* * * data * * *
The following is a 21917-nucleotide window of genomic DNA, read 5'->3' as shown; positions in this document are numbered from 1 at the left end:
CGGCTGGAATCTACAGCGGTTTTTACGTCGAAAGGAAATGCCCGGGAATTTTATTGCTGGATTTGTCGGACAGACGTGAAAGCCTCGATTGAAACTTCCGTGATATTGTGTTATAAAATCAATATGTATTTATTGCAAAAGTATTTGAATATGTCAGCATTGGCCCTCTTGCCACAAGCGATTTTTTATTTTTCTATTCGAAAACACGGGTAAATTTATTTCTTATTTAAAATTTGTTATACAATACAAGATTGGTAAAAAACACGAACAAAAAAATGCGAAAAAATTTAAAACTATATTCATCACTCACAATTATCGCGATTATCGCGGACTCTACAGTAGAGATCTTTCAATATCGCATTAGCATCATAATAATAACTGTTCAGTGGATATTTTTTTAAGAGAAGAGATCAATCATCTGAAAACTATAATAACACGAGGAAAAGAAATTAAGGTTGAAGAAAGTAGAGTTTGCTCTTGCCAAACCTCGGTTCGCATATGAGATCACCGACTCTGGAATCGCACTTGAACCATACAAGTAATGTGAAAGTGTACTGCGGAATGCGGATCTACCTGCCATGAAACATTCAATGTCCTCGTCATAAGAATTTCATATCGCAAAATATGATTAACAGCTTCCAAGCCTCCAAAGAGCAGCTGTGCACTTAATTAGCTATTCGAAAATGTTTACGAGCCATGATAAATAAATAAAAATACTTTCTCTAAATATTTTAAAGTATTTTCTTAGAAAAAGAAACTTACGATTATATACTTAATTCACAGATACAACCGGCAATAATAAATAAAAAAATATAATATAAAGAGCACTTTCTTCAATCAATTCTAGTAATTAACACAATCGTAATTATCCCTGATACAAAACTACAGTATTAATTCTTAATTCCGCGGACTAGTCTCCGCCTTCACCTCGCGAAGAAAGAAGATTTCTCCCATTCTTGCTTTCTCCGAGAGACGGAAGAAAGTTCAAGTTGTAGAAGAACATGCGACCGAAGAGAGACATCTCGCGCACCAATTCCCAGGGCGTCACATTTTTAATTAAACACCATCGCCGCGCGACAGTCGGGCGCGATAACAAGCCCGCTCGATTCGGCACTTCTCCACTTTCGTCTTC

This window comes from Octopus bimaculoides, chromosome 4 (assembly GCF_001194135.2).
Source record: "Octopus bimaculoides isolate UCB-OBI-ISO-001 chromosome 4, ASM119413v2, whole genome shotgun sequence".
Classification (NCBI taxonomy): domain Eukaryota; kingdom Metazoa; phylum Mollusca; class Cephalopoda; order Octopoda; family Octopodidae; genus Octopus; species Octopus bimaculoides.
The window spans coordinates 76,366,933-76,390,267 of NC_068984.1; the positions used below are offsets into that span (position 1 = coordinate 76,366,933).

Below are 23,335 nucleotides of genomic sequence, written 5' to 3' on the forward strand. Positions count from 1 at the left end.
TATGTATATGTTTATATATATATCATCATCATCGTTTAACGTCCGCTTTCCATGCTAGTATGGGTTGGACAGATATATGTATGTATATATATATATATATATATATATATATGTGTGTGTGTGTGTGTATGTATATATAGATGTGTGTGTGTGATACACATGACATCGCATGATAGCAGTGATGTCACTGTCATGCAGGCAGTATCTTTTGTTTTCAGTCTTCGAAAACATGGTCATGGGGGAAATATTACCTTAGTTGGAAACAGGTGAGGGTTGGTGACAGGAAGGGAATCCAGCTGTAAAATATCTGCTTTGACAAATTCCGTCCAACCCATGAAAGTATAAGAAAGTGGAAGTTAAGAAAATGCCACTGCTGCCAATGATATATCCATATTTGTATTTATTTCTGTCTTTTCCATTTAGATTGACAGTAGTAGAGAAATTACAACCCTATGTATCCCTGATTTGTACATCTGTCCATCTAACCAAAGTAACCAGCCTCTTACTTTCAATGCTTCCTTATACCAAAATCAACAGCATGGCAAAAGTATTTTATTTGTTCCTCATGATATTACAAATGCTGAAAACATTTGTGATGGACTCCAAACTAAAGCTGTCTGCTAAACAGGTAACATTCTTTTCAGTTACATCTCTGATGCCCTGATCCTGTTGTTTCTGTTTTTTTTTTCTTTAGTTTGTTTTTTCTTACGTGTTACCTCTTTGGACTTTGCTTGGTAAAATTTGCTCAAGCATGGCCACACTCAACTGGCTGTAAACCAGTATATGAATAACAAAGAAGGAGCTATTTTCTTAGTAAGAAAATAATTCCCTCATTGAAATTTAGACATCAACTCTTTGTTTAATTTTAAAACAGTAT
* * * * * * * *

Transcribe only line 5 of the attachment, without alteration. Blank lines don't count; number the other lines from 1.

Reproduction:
Classification (NCBI taxonomy): domain Eukaryota; kingdom Metazoa; phylum Mollusca; class Cephalopoda; order Octopoda; family Octopodidae; genus Octopus; species Octopus bimaculoides.